Beijing is the quintessential city for travellers in search of art, fashion, music and cultural experiences. This is the largest market of one of the biggest economies in the world. Which means there are a lot of business opportunities and good connections, too, in terms of collaboration. And as operators, we have come to understand that the local community appreciates our choices.
FROM THE MACRO TO THE MICRO: WHAT DOES QUALITY OF LIFE MEAN TO YOU, PERSONALLY?
Finding reasons to laugh and ways to be inspired.
WHAT ABOUT GOOD DESIGN?
It needs to be meaningful, practical, and beautiful to watch unfold.
I am such an unapologetic fan of Sanlitun simply because I enjoy the myriad of experiences offered within such a small area. There’s no need for a car here. All you need is available within walking distance. There is always a new venue to discover. I spend a lot of time in the 798 Beijing Art District where you can find brilliant galleries. The chic-boheme crowd is a bit surprising, and I immensely enjoy the hutong areas because they allow me to connect and explore the city’s real culture.
WHAT’S YOUR FAVOURITE DESIGN STORE IN BEIJING?
I am a bit of a fashion addict. But in spite of my designer inhibitions and penchant for classic car design, there is a retailer in Beijing that I really appreciate. It’s called Magmode and it exclusively stocks emerging labels, a majority of them by young Chinese designers. The pieces are stunning and inventive, with a breakthrough style that I find so very hard to resist.
WHAT IS YOUR FAVOURITE DESIGNED SPACE OR EXPERIENCE IN BEIJING?
The exhibitions featured by Central Academy of Fine Arts, UCCA Center for Contemporary Art, M Woods art museum, and Redbrick Art Museum are my favourites. I also spend quite a bit of time exploring the new dining experience that are blossoming around Sanlitun.
WHAT’S THE MOST OVERRATED BEIJING EXPERIENCE?
The main historical spots can, at times, be overcrowded, making it hard to grasp the serene atmosphere that they were originally designed to deliver.
WHAT’S THE MOST UNDERRATED BEIJING EXPERIENCE?
Its local fashion and electro underground music.
WHAT’S A PERFECT WEEKEND FOR YOU?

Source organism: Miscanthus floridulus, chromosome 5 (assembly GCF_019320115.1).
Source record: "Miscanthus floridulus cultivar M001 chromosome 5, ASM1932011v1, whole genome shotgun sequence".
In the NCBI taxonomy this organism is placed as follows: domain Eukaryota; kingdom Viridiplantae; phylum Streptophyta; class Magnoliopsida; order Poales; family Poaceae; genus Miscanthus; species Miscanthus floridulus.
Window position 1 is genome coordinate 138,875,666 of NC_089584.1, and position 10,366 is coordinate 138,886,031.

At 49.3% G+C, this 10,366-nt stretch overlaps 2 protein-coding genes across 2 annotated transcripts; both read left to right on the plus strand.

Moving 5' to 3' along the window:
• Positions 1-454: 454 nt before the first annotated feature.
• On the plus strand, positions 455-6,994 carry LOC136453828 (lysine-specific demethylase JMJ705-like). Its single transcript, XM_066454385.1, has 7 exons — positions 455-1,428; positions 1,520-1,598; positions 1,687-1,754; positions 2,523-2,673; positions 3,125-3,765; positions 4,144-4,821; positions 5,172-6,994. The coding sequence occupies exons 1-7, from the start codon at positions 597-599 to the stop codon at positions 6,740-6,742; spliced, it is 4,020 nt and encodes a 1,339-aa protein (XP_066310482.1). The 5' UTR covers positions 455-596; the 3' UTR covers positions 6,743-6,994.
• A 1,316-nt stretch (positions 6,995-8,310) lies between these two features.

Party on Friday night. Visit an art gallery on Saturday, dine with friends in the evening, and relax in a hot spring spa on Sunday to gear up for the week ahead. I recently got my Chinese driving license, so I am discovering more and more of the countryside in the city’s outskirts. There are really great places to visit such as the Cuandixia village, which has remained unchanged for the last 500 years.
BEIJING IS YOUR CURRENT HOME, BUT WHERE IS “HOME HOME”?
Home for me is Paris and Bordeaux. I go back about three times a year. What do I miss most? The view over the Eiffel Tower from my balcony, my 1998 Bentley Turbo RT, and the understated, tranquil beauty of my village in the countryside of Bordeaux.
DO YOU FIND BEIJING A CHALLENGING EXPERIENCE AS AN EXPAT?
Not really. It’s been one of my most satisfying expatriate experiences. Yes, it’s not easy in the sense that competition is fierce, but the city remains trendy and Beijingers are welcoming and friendly.
WHAT’S BEEN THE MOST IMPORTANT LIFE LESSON THAT BEIJING HAS TAUGHT YOU?
Never choose the easy choice. Don’t pay attention to stereotypes and believe in your intuition.
ONE LAST QUESTION: WHAT’S THE ONE THING THAT STILL SURPRISES YOU ABOUT BEIJING?
The way this megapolis has remained human. Everyone is willing to offer help and assist each other.
“[The one thing that still surprises me about Beijing is the] way this megapolis has remained human. Everyone is willing to offer help and assist each other.” – William Latour